Capstone Profile: Million Hands Team - Creating Prosthetic Hands for Children

Wednesday, April 18, 2018

by Maya Rector

Originally published on Medium


Each year, UC Berkeley Master of Engineering students work on a team of 3 to 5 students with the goal of engineering solutions using cutting edge technology and methods to address crucial industry, market or societal needs. We’ll be documenting several capstone teams as they work on their year-long projects, one of them being the Million Hands team comprised of Bioengineering students Aastha Shah, Aashish Bhardwaj, Sina Dabiri, Jose Ramirez, and mechanical engineering students Jacqueline Nguyen and Annie Lee. Mechanical Engineering professors Alice Agogino and Grace O’Connell are the advisors of the project, and Daniel Lim, Berkeley MEng alumnus from the class of 2015, is the PhD lead on the project.


The Million Hands team is working to create prosthetic hands through 3D printing in order to make day-to-day activities easier for those with missing limbs and digits. The team’s short term goal is to develop a myoelectric controlled finger, but they also plan to build an open source platform for prosthetics design on the web. Currently, the project is being funded by both a CITRIS grant and a grant from a private investor.

Recently, the team visited the UCSF prosthetic institute to learn more about the current prosthetics market. During this meeting, they were able to gauge what the US population looks for versus what the rest of the population looks for in terms of their decisions when buying prosthetics.


During their meeting with UCSF, the team discussed the pros and cons of myoelectric technologies since they are looking at myo electric devices to control the prosthetics that they are working on. Due to the face that the technology is fairly new, there are several issues that still need to be worked out in order to optimize customer satisfaction. For instance, the team learned about a Vietnam veteran who is recently transitioning to myoelectric technology, and he has come to learn that there is definitely a learning curve when switching to this new technology.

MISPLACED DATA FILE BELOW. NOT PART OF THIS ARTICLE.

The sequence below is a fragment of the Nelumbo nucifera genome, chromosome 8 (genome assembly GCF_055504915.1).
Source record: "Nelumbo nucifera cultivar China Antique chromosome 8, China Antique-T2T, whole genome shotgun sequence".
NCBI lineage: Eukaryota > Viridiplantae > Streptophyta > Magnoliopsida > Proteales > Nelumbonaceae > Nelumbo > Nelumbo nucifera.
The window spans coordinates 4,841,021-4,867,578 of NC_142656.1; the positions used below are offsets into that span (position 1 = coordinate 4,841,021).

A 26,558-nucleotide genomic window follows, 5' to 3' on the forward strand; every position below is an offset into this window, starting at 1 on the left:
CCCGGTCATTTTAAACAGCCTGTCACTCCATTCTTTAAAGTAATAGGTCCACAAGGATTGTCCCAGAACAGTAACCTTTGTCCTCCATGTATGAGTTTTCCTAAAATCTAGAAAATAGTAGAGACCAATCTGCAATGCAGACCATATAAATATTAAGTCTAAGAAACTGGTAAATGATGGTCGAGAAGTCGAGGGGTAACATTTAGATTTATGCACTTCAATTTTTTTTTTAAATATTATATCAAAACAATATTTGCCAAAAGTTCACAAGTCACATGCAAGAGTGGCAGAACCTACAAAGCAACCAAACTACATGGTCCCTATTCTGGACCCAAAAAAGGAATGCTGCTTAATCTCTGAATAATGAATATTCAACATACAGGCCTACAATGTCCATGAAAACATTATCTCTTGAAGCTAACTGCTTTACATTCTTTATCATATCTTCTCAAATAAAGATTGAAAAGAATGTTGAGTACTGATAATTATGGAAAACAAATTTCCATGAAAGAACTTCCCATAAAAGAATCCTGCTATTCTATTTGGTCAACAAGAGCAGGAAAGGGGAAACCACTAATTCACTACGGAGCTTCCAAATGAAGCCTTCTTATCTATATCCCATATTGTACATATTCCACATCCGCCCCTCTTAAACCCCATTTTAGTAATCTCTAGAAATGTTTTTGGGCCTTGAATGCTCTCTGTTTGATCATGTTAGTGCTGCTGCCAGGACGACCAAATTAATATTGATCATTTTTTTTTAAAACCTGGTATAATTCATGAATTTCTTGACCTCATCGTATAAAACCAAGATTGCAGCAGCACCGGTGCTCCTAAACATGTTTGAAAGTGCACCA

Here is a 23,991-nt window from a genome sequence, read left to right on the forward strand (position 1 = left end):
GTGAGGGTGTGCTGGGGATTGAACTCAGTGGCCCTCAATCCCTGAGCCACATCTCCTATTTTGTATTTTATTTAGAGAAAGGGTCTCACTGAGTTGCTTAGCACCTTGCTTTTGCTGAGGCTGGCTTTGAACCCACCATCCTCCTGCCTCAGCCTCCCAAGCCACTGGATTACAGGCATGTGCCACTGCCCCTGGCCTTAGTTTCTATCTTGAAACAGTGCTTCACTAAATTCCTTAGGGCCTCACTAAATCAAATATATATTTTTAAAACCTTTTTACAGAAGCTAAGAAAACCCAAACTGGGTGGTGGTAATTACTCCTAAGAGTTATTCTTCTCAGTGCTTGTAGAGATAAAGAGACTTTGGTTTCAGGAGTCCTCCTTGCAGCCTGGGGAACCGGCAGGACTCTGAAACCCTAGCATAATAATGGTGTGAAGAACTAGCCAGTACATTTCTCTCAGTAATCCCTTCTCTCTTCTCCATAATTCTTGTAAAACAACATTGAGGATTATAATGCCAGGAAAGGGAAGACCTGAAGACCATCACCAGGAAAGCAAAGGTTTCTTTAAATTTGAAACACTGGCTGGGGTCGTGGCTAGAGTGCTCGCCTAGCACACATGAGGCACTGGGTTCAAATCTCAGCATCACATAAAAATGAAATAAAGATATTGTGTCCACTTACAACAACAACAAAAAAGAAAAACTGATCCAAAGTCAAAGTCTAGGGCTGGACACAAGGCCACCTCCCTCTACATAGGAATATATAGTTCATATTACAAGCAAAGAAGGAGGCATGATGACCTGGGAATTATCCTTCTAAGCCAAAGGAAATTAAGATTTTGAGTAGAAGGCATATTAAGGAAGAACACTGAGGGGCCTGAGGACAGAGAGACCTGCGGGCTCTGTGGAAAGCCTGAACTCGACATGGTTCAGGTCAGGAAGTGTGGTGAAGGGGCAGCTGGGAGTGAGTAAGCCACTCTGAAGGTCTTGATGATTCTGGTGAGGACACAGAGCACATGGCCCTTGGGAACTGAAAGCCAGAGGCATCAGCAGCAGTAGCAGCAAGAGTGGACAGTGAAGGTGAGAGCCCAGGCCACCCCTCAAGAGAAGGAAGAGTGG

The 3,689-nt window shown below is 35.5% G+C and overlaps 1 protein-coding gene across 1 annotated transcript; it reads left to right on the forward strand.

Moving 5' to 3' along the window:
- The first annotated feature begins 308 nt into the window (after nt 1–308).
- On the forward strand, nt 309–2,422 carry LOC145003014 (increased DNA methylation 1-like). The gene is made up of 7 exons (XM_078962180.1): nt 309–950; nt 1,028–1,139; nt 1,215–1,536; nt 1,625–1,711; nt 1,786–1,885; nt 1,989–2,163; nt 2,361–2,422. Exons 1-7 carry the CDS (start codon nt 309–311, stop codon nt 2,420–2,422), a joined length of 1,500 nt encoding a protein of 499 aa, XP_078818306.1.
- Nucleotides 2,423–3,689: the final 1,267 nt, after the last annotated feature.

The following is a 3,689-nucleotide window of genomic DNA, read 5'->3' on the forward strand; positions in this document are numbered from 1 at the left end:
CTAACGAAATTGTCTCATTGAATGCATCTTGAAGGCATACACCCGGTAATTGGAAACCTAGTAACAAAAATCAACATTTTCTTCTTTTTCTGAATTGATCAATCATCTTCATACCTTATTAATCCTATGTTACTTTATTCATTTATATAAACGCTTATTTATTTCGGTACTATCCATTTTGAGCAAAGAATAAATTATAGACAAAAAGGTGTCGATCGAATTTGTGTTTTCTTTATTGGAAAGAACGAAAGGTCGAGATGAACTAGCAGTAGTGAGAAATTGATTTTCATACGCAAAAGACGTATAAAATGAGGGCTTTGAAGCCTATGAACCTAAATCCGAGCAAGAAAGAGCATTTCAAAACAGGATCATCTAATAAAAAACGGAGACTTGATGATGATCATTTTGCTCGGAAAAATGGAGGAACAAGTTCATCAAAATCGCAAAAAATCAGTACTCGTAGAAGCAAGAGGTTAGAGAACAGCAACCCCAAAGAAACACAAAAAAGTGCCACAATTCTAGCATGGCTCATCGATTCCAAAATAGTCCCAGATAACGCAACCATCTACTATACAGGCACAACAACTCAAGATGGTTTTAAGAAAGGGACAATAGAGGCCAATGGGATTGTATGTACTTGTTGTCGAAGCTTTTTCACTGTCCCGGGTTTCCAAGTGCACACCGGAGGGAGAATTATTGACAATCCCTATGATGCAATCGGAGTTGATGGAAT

The resilience and reliability of the technology is also still in question since it is relatively new, and it can be too heavy and bulky for patients which can make it uncomfortable at times. For these reasons, UCSF is not currently working with Myo patients. However, the engineers behind Myoelectric technology are keeping these concerns in mind going forward in order to create the best possible products for their customers.


Currently, the team is working hands-on with patients to do prototyping in order to customize prosthetics using 3D printing. The combination of bioengineers and mechanical engineers on the project means that the team has an advantage when it comes to designing prototypes that are both mechanically functional and modeled around the human body in order to successfully complete everyday activities. Since the team is working directly with patients, they frequently receive feedback and correspond back and forth in order to meet patients’ specific needs.


The research behind the project originally began with MEng alumnus Daniel Lim from the class of 2015, who is currently working on his Ph.D in Mechanical Engineering at UC Berkeley.


Lim’s research developed from his Sophie’s Super Hand project that aimed to customize a prosthetic hand for a young girl named Sophie who wanted to use the monkey bars on the playground. Since then, Daniel has been working closely with patients in need of prosthetics that are functional and suited specifically to their needs. Carrying on this mentality, Lim and the the team are currently working on making prosthetic hands specialized to the interests of patients, which include prosthetic models designed for patients to play instruments such as the drums and ukulele.


Ultimately, the team plans to have an open source design site for their prosthetic models up by the end of the semester. By working with new technology and combining their bioengineering and mechanical engineering backgrounds, the team is playing a key role in customizing and revolutionizing the future of prosthetics, and we can’t wait to see what they have in store.